Health‐related quality of life in patients with inflammatory bowel disease five years after the initial diagnosis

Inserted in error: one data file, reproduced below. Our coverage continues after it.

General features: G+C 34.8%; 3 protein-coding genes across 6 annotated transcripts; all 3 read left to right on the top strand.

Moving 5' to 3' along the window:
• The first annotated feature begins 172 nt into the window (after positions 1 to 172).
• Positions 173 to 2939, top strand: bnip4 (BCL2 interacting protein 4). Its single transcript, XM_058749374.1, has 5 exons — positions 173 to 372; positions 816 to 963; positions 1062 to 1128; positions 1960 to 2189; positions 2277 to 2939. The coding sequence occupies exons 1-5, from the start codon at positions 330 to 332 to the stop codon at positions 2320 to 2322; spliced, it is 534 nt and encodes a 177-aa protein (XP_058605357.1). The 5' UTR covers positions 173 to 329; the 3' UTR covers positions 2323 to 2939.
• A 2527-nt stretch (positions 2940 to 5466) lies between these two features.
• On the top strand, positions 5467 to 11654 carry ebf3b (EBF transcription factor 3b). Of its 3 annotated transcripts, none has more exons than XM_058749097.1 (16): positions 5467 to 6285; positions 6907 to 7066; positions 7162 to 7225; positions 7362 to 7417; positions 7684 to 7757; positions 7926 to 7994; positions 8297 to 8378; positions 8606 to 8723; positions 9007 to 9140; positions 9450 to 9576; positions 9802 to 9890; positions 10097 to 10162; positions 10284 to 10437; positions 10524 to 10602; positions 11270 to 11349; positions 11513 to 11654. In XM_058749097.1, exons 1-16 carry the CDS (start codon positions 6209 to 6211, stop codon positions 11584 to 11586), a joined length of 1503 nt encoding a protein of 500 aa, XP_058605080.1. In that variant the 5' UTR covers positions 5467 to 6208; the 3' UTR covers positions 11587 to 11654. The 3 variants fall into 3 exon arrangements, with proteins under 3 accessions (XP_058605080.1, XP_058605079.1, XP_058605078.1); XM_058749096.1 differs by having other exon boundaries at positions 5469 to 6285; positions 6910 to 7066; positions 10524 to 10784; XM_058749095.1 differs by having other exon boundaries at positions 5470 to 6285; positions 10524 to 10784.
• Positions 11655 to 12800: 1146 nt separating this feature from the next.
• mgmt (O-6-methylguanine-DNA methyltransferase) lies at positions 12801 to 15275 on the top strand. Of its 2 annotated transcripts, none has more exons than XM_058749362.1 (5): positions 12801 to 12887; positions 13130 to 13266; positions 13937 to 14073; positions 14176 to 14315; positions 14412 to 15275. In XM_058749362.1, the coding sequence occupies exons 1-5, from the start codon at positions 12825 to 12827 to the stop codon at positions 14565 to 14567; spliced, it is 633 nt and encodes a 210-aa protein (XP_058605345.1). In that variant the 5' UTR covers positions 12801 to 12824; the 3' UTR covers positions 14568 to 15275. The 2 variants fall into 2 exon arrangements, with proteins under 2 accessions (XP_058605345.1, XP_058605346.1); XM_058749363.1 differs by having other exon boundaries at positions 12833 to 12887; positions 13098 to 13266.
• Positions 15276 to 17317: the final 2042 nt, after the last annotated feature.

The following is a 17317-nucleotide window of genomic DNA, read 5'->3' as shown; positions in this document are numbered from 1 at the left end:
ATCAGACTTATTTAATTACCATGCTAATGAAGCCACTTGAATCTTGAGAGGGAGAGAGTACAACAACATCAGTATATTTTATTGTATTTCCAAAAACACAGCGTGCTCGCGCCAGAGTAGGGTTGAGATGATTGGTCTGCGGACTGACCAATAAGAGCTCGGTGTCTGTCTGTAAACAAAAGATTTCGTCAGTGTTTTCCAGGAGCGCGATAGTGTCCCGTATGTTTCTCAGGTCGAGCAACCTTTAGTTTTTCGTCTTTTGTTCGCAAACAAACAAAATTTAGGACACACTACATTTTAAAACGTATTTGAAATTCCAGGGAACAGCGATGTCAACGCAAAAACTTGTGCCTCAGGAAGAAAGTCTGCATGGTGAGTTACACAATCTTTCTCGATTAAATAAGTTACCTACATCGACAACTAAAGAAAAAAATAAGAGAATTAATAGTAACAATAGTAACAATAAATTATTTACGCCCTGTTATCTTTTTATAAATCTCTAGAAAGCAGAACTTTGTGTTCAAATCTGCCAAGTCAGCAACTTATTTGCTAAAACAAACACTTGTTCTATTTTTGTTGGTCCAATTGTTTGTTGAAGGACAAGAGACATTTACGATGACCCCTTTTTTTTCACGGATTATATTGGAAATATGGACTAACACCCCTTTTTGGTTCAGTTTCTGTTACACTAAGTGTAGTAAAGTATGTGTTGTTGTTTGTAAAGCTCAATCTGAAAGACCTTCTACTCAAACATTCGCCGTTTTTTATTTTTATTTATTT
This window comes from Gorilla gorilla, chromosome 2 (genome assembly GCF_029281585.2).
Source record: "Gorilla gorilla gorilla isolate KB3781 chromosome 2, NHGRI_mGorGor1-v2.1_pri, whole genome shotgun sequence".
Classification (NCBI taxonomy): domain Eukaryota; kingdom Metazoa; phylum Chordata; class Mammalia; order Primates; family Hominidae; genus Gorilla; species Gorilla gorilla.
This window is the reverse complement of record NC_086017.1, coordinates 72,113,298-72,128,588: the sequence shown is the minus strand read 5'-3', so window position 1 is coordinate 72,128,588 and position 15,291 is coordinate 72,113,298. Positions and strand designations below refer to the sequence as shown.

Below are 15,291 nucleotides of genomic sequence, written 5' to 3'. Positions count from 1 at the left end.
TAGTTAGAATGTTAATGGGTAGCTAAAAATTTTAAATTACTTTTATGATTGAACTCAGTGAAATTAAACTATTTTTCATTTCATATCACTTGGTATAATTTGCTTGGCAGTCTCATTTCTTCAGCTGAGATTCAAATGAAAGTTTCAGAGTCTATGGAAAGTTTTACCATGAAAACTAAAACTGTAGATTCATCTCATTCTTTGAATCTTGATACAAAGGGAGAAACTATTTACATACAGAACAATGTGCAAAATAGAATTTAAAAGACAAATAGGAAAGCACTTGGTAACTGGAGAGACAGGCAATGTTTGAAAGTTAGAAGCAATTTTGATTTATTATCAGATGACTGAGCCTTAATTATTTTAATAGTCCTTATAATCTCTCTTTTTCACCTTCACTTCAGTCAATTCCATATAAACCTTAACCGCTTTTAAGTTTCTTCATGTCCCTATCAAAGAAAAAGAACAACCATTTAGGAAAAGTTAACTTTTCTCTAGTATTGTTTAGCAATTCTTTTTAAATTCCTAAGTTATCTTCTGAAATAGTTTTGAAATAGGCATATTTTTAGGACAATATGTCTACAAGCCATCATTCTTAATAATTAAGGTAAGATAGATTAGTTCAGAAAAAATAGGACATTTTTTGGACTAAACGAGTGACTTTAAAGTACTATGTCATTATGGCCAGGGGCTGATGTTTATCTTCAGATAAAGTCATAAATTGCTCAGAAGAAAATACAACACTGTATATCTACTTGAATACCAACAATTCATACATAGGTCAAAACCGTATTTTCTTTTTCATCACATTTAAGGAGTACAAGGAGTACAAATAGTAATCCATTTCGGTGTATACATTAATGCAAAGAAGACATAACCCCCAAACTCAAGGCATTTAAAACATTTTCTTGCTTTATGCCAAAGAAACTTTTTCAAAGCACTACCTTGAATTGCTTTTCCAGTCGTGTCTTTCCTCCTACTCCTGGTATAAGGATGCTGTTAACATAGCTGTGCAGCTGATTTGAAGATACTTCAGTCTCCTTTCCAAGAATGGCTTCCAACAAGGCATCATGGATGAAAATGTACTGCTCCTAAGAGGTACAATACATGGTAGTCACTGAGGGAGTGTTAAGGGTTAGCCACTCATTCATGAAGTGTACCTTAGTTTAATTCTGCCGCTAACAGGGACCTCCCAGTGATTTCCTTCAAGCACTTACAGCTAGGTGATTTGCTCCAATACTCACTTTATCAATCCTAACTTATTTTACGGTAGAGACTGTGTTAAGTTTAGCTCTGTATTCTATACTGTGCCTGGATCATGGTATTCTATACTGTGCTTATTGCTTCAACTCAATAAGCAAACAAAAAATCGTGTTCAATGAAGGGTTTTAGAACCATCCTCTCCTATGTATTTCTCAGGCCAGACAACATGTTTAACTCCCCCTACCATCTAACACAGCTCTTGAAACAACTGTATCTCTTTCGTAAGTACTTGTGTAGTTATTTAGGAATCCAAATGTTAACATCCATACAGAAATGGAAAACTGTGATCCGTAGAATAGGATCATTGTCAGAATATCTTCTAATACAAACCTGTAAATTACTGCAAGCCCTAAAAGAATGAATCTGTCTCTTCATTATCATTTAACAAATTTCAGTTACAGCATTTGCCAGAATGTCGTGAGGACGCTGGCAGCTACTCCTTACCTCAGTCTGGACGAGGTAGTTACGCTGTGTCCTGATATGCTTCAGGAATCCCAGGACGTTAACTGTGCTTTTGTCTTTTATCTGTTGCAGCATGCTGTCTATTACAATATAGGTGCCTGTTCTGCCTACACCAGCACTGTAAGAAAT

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<ul><li><p>Health-related Quality of Life in Patients with Inflammatory BowelDisease Five Years after the Initial Diagnosis</p><p>T. Bernklev, J. Jahnsen, E. Aadland, J. Sauar, T. Schulz, I. Lygren, M. Henriksen, N. Stray,. Kjellevold, M. Vatn, B. Moum &amp; the IBSEN Study GroupMedical Dept., Rikshospitalet University Hospital, Oslo, Norway; Dept. of Internal Medicine, stfoldCentral Hospital, Fredrikstad, Norway; Dept. of Internal Medicine, Aker University Hospital, Oslo,Norway; Dept. of Internal Medicine, Telemark Central Hospital, Skien, Norway; Dept. of InternalMedicine, Aust-Agder Central Hospital, Arendal, Norway; Dept. of Gastroenterology, Division ofMedicine, Ulleval University Hospital, Oslo, Norway; Dept. of Internal Medicine, Diakonhjemmet,Oslo, Norway; Dept. of Internal Medicine, Telemark County Hospital, Rjukan, Norway; theInflammatory Bowel South-Eastern Norway (IBSEN) Group of Gastroenterologists</p><p>Bernklev T, Jahnsen J, Aadland E, Sauar J, Schulz T, Lygren I, Henriksen M, Stray N, Kjellevold , VatnM, Moum B, the IBSEN Study Group. Health-related quality of life in patients with inflammatory boweldisease five years after the initial diagnosis. Scand J Gastroenterol 2004;39:365373.</p><p>Background: Health-related quality of life (HRQOL) has become an important tool in evaluating patientsatisfaction in inflammatory bowel disease (IBD). So far, few prospective follow-up studies have beendone to identify variables that influence HRQOL. We aimed to identify demographic and clinicalvariables that influence HRQOL 5 years after diagnosis in patients with ulcerative colitis (UC) or Crohndisease (CD) included in a prospective follow-up study from 1990 to 1994 (the IBSEN study). Methods:All patients completed the Inflammatory Bowel Disease Questionnaire (IBDQ), a disease-specificquality-of-life questionnaire translated into Norwegian and validated. We present data from 497 patients(328 UC patients and 169 CD patients, mean age 43.3 years, 48% female). The impact of age, gender,smoking, symptom severity, disease distribution, rheumatic symptoms and surgery on IBD patientsHRQOL was analysed. Results: Women had a reduction in IBDQ total score of 10 points compared tomen, CD patients had a reduction of 7.5 compared to UC patients. The patients with moderate/severesymptoms had a 50 points lower score than the patients without symptoms. The patients with rheumaticsymptoms had a 10 points lower total score than the patients without these symptoms. All differenceswere statistically significant. The multiple regression analysis showed that symptom severity, rheumaticsymptoms and female gender were the strongest predictors of reduction in HRQOL for both diagnosisgroups. Conclusion: IBD symptoms, rheumatic symptoms and female gender have a significant influenceon patients HRQOL as measured by IBDQ. This was confirmed by the regression analysis.</p><p>Key words: Clinical significance; health-related quality of life (HRQOL); inflammatory bowel disease;inflammatory bowel disease questionnaire (IBDQ); IBD symptom severity; regression analysis</p><p>Tomm Bernklev, Sollkkasletta 10, NO-3233 Sandefjord, Norway (fax.47 33 24 94 41,</p><p>The inflammatory bowel diseases (IBD), ulcerativecolitis (UC) and Crohn disease (CD), are chronicgastrointestinal disorders with varying severity thataffect young and middle-aged people (16).</p><p>Several different scoring systems are used to classify theseverity of IBD (710). However, these indices pay limitedattention to the patients subjective experiences. Moreover,they have limitations such as poor standardization, disregardfor rigorous validation and poor sensitivity for detectingfunctional disability and psychosocial problems (11). Dataabout patients own experiences, such as physical and socialfunctioning, mental health and working capacity, which arereferred to as health-related quality of life (HRQOL), arenecessary for clinicians and other healthcare providers whendeciding between different treatment options for IBD</p><p>patients. Investigating them has therefore become mandatoryin most clinical studies and they are often included as aseparate outcome measure in intervention trials.</p><p>There are several different questionnaires measuringHRQOL in IBD (1215), and the Inflammatory BowelDisease Questionnaire (IBDQ) is the most commonly used(12, 13, 16). The psychometric properties of the IBDQ arewell described, and the questionnaire has now been translatedinto several languages, including Norwegian, and validated(1723). The IBDQ has also been used in medical interven-tion trials (11, 24, 25) and for evaluating IBD patients whohave undergone surgery (26, 27). However, these clinical datahave mainly been collected from selected patient materials,and often from CD patients only. Thus, no HRQOL data areavailable from population-based cohorts of IBD patients</p><p>ORIGINAL ARTICLE</p><p> 2004 Taylor &amp; Francis DOI 10.1080/00365520310008386</p><p>Scan</p><p>d J </p><p>Gas</p><p>troe</p><p>nter</p><p>ol D</p><p>ownl</p><p>oade</p><p>d fr</p><p>om in</p><p>form</p><p>ahea</p><p>lthca</p><p>re.c</p><p>om b</p><p>y U</p><p>nive</p><p>rsity</p><p> of </p><p>Mel</p><p>bour</p><p>ne o</p><p>n 11</p><p>/16/</p><p>14Fo</p><p>r pe</p><p>rson</p><p>al u</p><p>se o</p><p>nly.</p></li><li><p>followed prospectively over time. A recent paper hasaddressed some of these issues, but the patient data werecollected from a university hospital registry and the patientswere not followed prospectively (28).</p><p>The IBSEN (Inflammatory Bowel South-Eastern Norway)study group has followed an inception cohort of IBD patientsprospectively since 1990. The demographic and clinical data,both at inclusion and at follow-up, have been described indetail (46, 29). Five years after diagnosis, updated demo-graphic and clinical data were collected from all livingpatients, and questionnaires regarding HRQOL were admi-nistered during interviews with the patients in a cross-sectional design. The aim of the present study was todetermine HRQOL in patients with UC and CD, and toinvestigate the impact of demographic and clinical variableson HRQOL.</p><p>Materials and Methods</p><p>Study populationAll newly diagnosed cases of IBD, or possible IBD, between 1January 1990 and 31 December 1993 in four well-definedareas in southeastern Norway (the counties of Oslo, stfold,Telemark and Aust-Agder) were registered by the localdepartments of gastroenterology. To ensure complete ascer-tainment, all 1236 general practitioners and clinicians at the14 hospitals in the four participating counties receivedinformation about symptoms consistent with IBD, and wereinvited to refer all potential cases of UC or CD to the localgastroenterological outpatient clinic. The information wasgiven prior to the start of the study in the form of three writtenreminders. In addition, information about the study waspresented at local meetings with the general practitioners, andall the practising gastroenterologists, internists, surgeons andpaediatricians in the relevant area were informed of the study.The total population of the geographical area was 966,427 on1 January 1992.</p><p>Endoscopy was chosen as the main instrument for diag-nosis and for determining the distribution of the disease in thecolon. A total of 618 cases of UC and indeterminate colitisand 225 cases of CD were diagnosed, which is consistent withthe high incidence reported in other studies in Norway andScandinavia in the 1970s and 1980s. The annual incidencewas similar throughout the study period, indicating completeascertainment (4, 5). At follow-up between 1 and 2 yearslater, the diagnosis was re-evaluated. Ninety-eight percent ofthe patients were available for follow-up. Four percentreceived an uncertain diagnosis at this point because thediagnosis of IBD could not be definitely confirmed (6).</p><p>Five years after the initial diagnosis, the patients wereinvited to make a clinical follow-up visit to their localhospitals. All these cases were reviewed by gastroenterolo-gists, and patients without a confirmed diagnosis of UC or CDwere then excluded, in addition to the patients who had died(30).</p><p>The remaining patients (454 with UC and 200 with CD)were invited to participate in the present HRQOL study. Ofthese, 533 fulfilled the inclusion criteria for definite IBD, gavewritten informed consent and completed the Norwegianversion of the Inflammatory Bowel Disease Questionnaire(N-IBDQ). These patients were also interviewed about theirdisease and were given a clinical examination by a gastro-enterologist.</p><p>Of these 533 patients, five were excluded because theywere below 18 years of age. Twenty-eight patients with UCwere excluded because they had undergone colectomy, and anadditional 3 patients were excluded because of non-compli-ance in completing the questionnaires. Thus, the IBDQ datafrom 497 patients (328 UC and 169 CD) were available foranalysis. Further demographic data are given in Table I.</p><p>Information on the other 121 patients (29 had moved awayfrom the area, 21 were suffering from concomitant seriousdisease or old age, and 71 patients did not respond to theinvitation) who had not attended the follow-up visit was basedon hospital records and telephone interviews.</p><p>Diagnostic criteria and classification of intestinal diseaseUniform methods and diagnostic criteria were used. Theinitial classification of UC and CD was based on symptomsconsistent with IBD for more than 4 weeks, excludinginfections and other acute or chronic non-IBD. The diagnosisof UC was based on the presence of at least three of thefollowing criteria: (1) a history of diarrhoea and/or blood/pusin the stools; (2) macroscopic appearance by endoscopy withcontinuous mucosal inflammation affecting the rectum incontinuity with some or all of the colon; (3) microscopicfeatures on biopsy compatible with UC; (4) no suspicion ofCD at small-bowel X-ray, ileoscopy or biopsy (4).</p><p>The diagnosis of CD was based on the presence of two ormore of the following established criteria (31): (1) typicalclinical features including abdominal pain, diarrhoea andweight loss; (2) macroscopic appearance at surgery orendoscopy: segmental, discontinuous and/or patchy lesionswith or without rectal involvement, discrete or aphthousulcerations, fissuring and penetrating lesions, cobblestone orstrictures; (3) radiological evidence of stenosis in the smallbowel, segmental colitis or findings of fistulae; (4) histo-logical evidence of transmural inflammation or epithelialgranulomas with giant cells.</p><p>The extent and localization of colonic disease were basedon endoscopical findings and characteristic histological signsof inflammation. When the extent of the disease changedduring follow up, the maximum extent of bowel involvementwas recorded. The patients with CD were classified accordingto disease localization; colitis, ilocolitis, ileitis and upper GI,and to the disease behaviour (32).</p><p>Data collectionAll patient data were collected between January 1995 andDecember 1999. The N-IBDQ was self-administered and was</p><p>Scand J Gastroenterol 2004 (4)</p><p>366 T. Bernklev et al.</p><p>Scan</p><p>d J </p><p>Gas</p><p>troe</p><p>nter</p><p>ol D</p><p>ownl</p><p>oade</p><p>d fr</p><p>om in</p><p>form</p><p>ahea</p><p>lthca</p><p>re.c</p><p>om b</p><p>y U</p><p>nive</p><p>rsity</p><p> of </p><p>Mel</p><p>bour</p><p>ne o</p><p>n 11</p><p>/16/</p><p>14Fo</p><p>r pe</p><p>rson</p><p>al u</p><p>se o</p><p>nly.</p></li><li><p>answered by the patients at the hospital before they wereinterviewed and clinically examined by the gastroenterolo-gist. A standardized procedure was followed at all the centres,which allowed the patients to fill in the questionnaire alone inpeace and quiet. Before the patients left the clinic theinvestigator and a nurse checked the questionnaire to ensurethat all questions had been answered.</p><p>Assessment of HRQOL.IBDQ is a disease-specific quality-of-life questionnaire (12). It consists of 32 questions, with atotal score and 4 underlying dimensions; Bowel Function,Emotional Function, Social Function and Systemic Function.The responses are graded on a 7-point Likert scale from 7 (nota problem) to 1 (a very serious problem), giving a possibletotal score range of 224 to 32. The higher the score the betterthe HRQOL. This questionnaire has recently been translatedinto Norwegian (N-IBDQ), validated and published. TheN-IBDQ has five underlying dimensions in contrast to thefour dimensions in the original IBDQ: Bowel Function-I(Stool consistency and pattern, B1), Bowel Function-II(Bowel pain and discomfort, B2), Emotional Function-I(E1), Emotional Function-II (Worries, E2) and Social Func-tion (SF). The differences in dimensional scores between thetwo versions have been discussed in detail in a previouspublication (23)</p><p>Clinical condition questionnaireThe patients were asked about their clinical condition at thevisit. The recall period was the previous 2 weeks. The fourpossible answers were: no symptoms, mild symptoms (do notinterfere with everyday activities), moderate symptoms (dointerfere with everyday activities, may result in sick leave)</p><p>and severe symptoms (unable to carry out everyday activities,on sick leave or hospitalized).</p><p>Other background informationAt the consultation with the gastroenterologist, additionalinformation was recorded, including smoking habits, symp-tom severity, disease distribution according to the Viennaclassification, history of surgery (CD) and rheumatic symp-toms.</p><p>Statistical methodsAll descriptive data are given as means with standarddeviations; median and range are given when appropriate.Box plots are used to visualize symptom categories. Acorrelation analysis (Pearsons) was made between symptomseverity and N-IBDQ scores. Comparisons of quality of lifebetween UC and CD groups were performed using ANCOVA(analyse of covariance) estimating marginal mean scores with95% confidence intervals adjusted for age and gender, asthese covariates are known to influence HRQOL question-naires.</p><p>To adjust for multiple comparisons we used Bonferronismethod.</p><p>In a multiple linear regression analysis (enter method), weinvestigated the impact of demographic and clinical data(independent variables) on the N-IBDQ total and dimensionscores (dependent variables). The analysis was performed forUC and CD separately.</p><p>The significance level was set to 5%; all tests were two-sided. All the statistical analyses were performed with SPSSVersion 11.0 (SPSS, Chicago, Ill., USA) for Windows.</p><p>Table I. Demographic and clinical data. Actual numbers of patients in each category with percentages in parentheses</p><p>n = 6541 n = 5332 n = 4973</p><p>UC (n = 454) CD (n = 200) UC (n = 361) CD (n = 172) UC (n = 328) CD (n = 169)</p><p>Age (mean s) 44.9 (16.4) 37.9 (15.9) 45.1 (15.3) 38.3 (15.6) 45.7 (14.9) 38.6 (15.5)% women 47.3 50 46.2 49.4 47.6 50.9Smokers</p><p>Yes 57 (13) 81 (41) 43 (12) 71 (41) 39 (12) 71 (42)No 395 (86.6) 115 (57) 314 (87) 97 (56) 288 (87.7) 95 (56)Not known 2 (0.4) 4 (2) 4 (1) 4 (2) 1 (0.3) 3 (2)</p><p>SymptomsNone 258 (57) 87 (44) 203 (56) 80 (46) 183 (56) 79 (47)Mild 153 (34) 82 (41) 128 (35) 68 (40) 122 (37) 68 (40)Moderate/severe 34 (7) 31 (15) 30 (9) 24 (14) 23 (7) 22 (13)Not known 9 (2) 0 0 0 0 0</p><p>RelapseYes 316 (70) 150 (75) 251 (70) 125 (73) 231 (70) 123 (73)No 138 (30) 50 (25) 110 (30) 47 (27) 97 (30) 46 (27)</p><p>Extra-intestinal manifestationsYes 171 (38) 93 (47) 137 (38) 80 (47) 124 (38) 80 (47)No 235 (52) 82 (41) 182 (50) 72 (42) 169 (51) 70 (42)Not known 4...</p></li></ul>